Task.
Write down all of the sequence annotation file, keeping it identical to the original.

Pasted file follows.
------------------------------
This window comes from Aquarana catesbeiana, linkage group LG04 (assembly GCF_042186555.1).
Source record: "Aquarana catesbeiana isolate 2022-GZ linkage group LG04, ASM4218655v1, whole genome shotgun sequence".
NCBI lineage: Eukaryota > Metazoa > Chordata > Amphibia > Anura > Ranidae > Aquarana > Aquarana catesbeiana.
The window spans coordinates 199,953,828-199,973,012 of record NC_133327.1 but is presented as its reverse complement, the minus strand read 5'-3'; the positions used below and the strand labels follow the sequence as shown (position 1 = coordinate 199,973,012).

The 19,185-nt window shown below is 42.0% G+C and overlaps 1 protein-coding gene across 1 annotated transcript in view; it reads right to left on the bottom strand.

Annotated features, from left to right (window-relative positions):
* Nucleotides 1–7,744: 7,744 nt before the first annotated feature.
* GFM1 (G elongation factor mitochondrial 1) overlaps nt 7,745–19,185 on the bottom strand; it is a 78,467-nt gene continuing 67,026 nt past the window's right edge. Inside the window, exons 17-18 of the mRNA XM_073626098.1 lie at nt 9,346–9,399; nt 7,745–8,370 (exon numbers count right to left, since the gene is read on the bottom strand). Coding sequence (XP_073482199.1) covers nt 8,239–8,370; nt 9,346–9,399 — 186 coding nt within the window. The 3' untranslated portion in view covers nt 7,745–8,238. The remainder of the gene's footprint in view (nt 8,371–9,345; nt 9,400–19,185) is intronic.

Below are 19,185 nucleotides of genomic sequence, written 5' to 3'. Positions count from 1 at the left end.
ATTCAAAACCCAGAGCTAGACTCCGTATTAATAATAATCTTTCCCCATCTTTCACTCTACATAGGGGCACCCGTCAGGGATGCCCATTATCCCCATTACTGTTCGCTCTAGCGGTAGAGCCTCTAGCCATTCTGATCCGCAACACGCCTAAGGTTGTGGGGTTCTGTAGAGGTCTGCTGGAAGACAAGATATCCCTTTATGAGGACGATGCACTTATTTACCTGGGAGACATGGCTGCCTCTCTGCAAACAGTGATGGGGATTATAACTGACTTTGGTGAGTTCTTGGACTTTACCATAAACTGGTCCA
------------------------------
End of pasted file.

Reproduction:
This window comes from Aquarana catesbeiana, linkage group LG04 (assembly GCF_042186555.1).
Source record: "Aquarana catesbeiana isolate 2022-GZ linkage group LG04, ASM4218655v1, whole genome shotgun sequence".
NCBI lineage: Eukaryota > Metazoa > Chordata > Amphibia > Anura > Ranidae > Aquarana > Aquarana catesbeiana.
The window spans coordinates 199,953,828-199,973,012 of record NC_133327.1 but is presented as its reverse complement, the minus strand read 5'-3'; the positions used below and the strand labels follow the sequence as shown (position 1 = coordinate 199,973,012).

The 19,185-nt window shown below is 42.0% G+C and overlaps 1 protein-coding gene across 1 annotated transcript in view; it reads right to left on the bottom strand.

Annotated features, from left to right (window-relative positions):
* Nucleotides 1–7,744: 7,744 nt before the first annotated feature.
* GFM1 (G elongation factor mitochondrial 1) overlaps nt 7,745–19,185 on the bottom strand; it is a 78,467-nt gene continuing 67,026 nt past the window's right edge. Inside the window, exons 17-18 of the mRNA XM_073626098.1 lie at nt 9,346–9,399; nt 7,745–8,370 (exon numbers count right to left, since the gene is read on the bottom strand). Coding sequence (XP_073482199.1) covers nt 8,239–8,370; nt 9,346–9,399 — 186 coding nt within the window. The 3' untranslated portion in view covers nt 7,745–8,238. The remainder of the gene's footprint in view (nt 8,371–9,345; nt 9,400–19,185) is intronic.

Below are 19,185 nucleotides of genomic sequence, written 5' to 3'. Positions count from 1 at the left end.
ATTCAAAACCCAGAGCTAGACTCCGTATTAATAATAATCTTTCCCCATCTTTCACTCTACATAGGGGCACCCGTCAGGGATGCCCATTATCCCCATTACTGTTCGCTCTAGCGGTAGAGCCTCTAGCCATTCTGATCCGCAACACGCCTAAGGTTGTGGGGTTCTGTAGAGGTCTGCTGGAAGACAAGATATCCCTTTATGAGGACGATGCACTTATTTACCTGGGAGACATGGCTGCCTCTCTGCAAACAGTGATGGGGATTATAACTGACTTTGGTGAGTTCTTGGACTTTACCATAAACTGGTCCA